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Europe had ten Adams

By | November 16, 2000

In the 10 November Science Semino et al. use haplotypes from the non-recombining portion of the Y chromosome (NRY) of 1007 individuals to determine that ten lineages can account for 95% of European Y chromosomes (Science 2000, 290:1151-1155). Based on the geographic distribution of the haplotypes, and their age (estimated using the variation of associated microsatellites), Semino et al. identify two major haplotypes as belonging to Paleolithic peoples who migrated from the Iberian peninsula and

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The ESTs from Brazil

By | November 16, 2000

Guesses about the number of genes in the human genome vary wildly and may continue to do so even when the entire genome sequence is available. Computational methods for picking out exons that are scattered amongst vast introns yield both false positives and false negatives. This has prompted a Brazilian sequencing group to generate a quarter of a million open reading frame (ORF) expressed sequence tags (ORESTES), as they report in the November 7 Proceedings of the National Academy of Sciences (P

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Batting for both teams

November 15, 2000

A gene has been identified that could predict the susceptibility of an individual to contracting HIV or developing AIDS, a report in the Journal of AIDS reveals. Scientists at the National Institute of Allergy and Infectious Diseases discovered the gene, called RANTES. Variations in the gene means it works in two ways: while it could double a person's susceptibility to contracting HIV, it also delays the length of time for progression to AIDS in HIV infected people by about 40%. Dr Philip Murphy

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Modifying genetic research

By | November 15, 2000

GM food has provoked much protest but GM medicine has more public approval: the difference lies in approaches to research.

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Many drugs effective against tropical diseases are no longer available or in danger of being pulled from the market because they are unprofitable.

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genome

By | November 10, 2000

The elimination of specific DNA elements is a common feature in the formation of a transcriptionally active macronucleus during the sexual reproduction of ciliated protozoa. The micronuclear DNA of Paramecium tetraurelia contains some 50,000 internal eliminated sequences (IES), each of which is flanked by TA dinucleotide repeats and inverted sequences. In the November Molecular and Cellular Biology Ku et al. describe an in vivo method to analyse IES excision (Mol Cell Biol 2000, 20:8390-8396). T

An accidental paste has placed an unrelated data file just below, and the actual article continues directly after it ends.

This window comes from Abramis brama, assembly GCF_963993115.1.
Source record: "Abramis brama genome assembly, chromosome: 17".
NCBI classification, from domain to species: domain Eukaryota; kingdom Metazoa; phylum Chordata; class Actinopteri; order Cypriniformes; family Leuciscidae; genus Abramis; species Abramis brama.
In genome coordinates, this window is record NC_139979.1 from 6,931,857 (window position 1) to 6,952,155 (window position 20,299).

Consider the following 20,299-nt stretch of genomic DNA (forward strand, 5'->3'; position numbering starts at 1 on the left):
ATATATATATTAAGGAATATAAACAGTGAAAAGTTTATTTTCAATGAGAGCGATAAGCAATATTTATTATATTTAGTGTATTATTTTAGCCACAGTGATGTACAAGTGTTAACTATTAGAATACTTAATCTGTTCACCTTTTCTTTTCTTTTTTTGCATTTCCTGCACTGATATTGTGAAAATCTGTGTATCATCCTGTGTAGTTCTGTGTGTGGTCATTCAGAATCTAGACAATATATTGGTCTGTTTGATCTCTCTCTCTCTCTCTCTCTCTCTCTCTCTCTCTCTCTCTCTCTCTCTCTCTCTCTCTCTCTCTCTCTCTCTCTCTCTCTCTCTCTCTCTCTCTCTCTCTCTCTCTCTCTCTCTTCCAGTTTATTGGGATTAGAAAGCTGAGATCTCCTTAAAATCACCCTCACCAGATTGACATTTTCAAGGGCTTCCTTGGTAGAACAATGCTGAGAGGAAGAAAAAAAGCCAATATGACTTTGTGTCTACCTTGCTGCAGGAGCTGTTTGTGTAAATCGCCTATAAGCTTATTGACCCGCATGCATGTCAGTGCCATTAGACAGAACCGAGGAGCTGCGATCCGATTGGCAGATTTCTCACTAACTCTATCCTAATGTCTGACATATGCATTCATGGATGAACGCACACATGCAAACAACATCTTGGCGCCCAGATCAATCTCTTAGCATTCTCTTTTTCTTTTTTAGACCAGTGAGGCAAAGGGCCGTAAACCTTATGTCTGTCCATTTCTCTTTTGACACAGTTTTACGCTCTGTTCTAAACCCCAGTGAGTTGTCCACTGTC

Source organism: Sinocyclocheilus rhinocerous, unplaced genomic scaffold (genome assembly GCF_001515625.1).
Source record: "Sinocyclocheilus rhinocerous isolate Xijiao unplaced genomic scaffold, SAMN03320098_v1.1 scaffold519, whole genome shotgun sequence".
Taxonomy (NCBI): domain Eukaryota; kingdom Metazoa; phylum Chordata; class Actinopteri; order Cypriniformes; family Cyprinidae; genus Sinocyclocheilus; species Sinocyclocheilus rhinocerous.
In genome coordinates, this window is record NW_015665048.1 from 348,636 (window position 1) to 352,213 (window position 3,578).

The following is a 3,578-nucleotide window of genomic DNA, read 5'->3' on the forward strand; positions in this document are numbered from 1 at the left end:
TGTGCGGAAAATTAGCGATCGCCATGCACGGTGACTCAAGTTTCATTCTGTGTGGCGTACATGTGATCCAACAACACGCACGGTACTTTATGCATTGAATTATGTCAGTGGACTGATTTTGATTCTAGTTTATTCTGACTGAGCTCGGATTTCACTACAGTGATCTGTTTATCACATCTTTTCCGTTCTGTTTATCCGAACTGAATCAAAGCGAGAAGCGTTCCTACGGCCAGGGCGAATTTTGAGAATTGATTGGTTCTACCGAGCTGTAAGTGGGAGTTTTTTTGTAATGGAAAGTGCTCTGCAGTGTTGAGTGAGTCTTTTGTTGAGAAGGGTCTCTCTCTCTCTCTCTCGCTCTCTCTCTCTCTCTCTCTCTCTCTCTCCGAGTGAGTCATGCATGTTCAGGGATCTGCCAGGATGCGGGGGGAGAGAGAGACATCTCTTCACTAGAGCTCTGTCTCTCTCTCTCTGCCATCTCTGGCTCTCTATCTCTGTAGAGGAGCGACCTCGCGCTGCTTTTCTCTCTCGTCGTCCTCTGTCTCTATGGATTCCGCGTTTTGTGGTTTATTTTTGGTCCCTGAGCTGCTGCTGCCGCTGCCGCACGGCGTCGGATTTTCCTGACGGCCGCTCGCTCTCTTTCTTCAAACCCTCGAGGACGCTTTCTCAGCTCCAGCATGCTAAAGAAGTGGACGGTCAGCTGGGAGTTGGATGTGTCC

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Identifying the Black Death

By | November 10, 2000

In just four years in the mid-fourteenth century, the medieval pandemic of 'Black Death' killed 17-28 million Europeans, or 30-40% of the total population. Further resurgences later in the century eliminated 90% of the households around Montpellier in southern France. It is in this region that Raoult et al. went searching for the causative agent of the Black Death. Although this agent has been presumed to be Yersinia pestis, the pattern of the disease's spread has led others to suggest alternati

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Metabolite profiling

By | November 9, 2000

In the November Nature Biotechnology Fiehn et al. offer an alternative to the profiling of messenger RNA and protein levels. They use gas chromatography coupled to mass spectrometry (GC/MS) to assay the relative levels of 326 small compounds from a plant leaf extract (Nat Biotech 2000, 18:1157-1161). A simple methanol extraction is followed by derivitization to increase metabolite stability and volatility. Approximately half of the chromatographed compounds can be identified based on retention t

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Reeling in DNA

By | November 9, 2000

The Bacillus subtilis SpoIIIE protein is required for DNA segregation during the asymmetric cell division that produces a mother cell and a pre-spore. In the 3 November Science, Bath et al. confirm that SpoIIIE is targeted to the leading edge of the septum that divides the two cells, and suggest that the protein pumps DNA into the pre-spore by tracking along DNA (Science 2000, 290:995-997). They find that SpoIIIE is a DNA-dependent ATPase that can introduce unconstrained supercoils into a DNA su

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Ritalin gets vote of approval in the UK

By | November 9, 2000

A new UK directive supports use of the controversial drug Ritalin in severe Attention Deficit/Hyperactivity Disorder (ADHD), but only under specialist supervision.

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